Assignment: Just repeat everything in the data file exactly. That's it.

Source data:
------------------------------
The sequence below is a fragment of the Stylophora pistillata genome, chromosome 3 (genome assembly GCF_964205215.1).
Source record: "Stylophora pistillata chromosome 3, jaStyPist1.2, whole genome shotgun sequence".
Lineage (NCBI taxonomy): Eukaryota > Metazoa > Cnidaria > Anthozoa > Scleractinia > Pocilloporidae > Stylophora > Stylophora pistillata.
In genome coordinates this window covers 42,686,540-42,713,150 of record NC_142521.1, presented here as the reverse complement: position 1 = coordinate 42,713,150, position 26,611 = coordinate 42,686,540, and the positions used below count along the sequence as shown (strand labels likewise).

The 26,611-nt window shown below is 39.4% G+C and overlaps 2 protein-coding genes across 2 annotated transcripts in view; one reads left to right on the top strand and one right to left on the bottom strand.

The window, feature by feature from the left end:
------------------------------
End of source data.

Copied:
The sequence below is a fragment of the Stylophora pistillata genome, chromosome 3 (genome assembly GCF_964205215.1).
Source record: "Stylophora pistillata chromosome 3, jaStyPist1.2, whole genome shotgun sequence".
Lineage (NCBI taxonomy): Eukaryota > Metazoa > Cnidaria > Anthozoa > Scleractinia > Pocilloporidae > Stylophora > Stylophora pistillata.
In genome coordinates this window covers 42,686,540-42,713,150 of record NC_142521.1, presented here as the reverse complement: position 1 = coordinate 42,713,150, position 26,611 = coordinate 42,686,540, and the positions used below count along the sequence as shown (strand labels likewise).

The 26,611-nt window shown below is 39.4% G+C and overlaps 2 protein-coding genes across 2 annotated transcripts in view; one reads left to right on the top strand and one right to left on the bottom strand.

The window, feature by feature from the left end: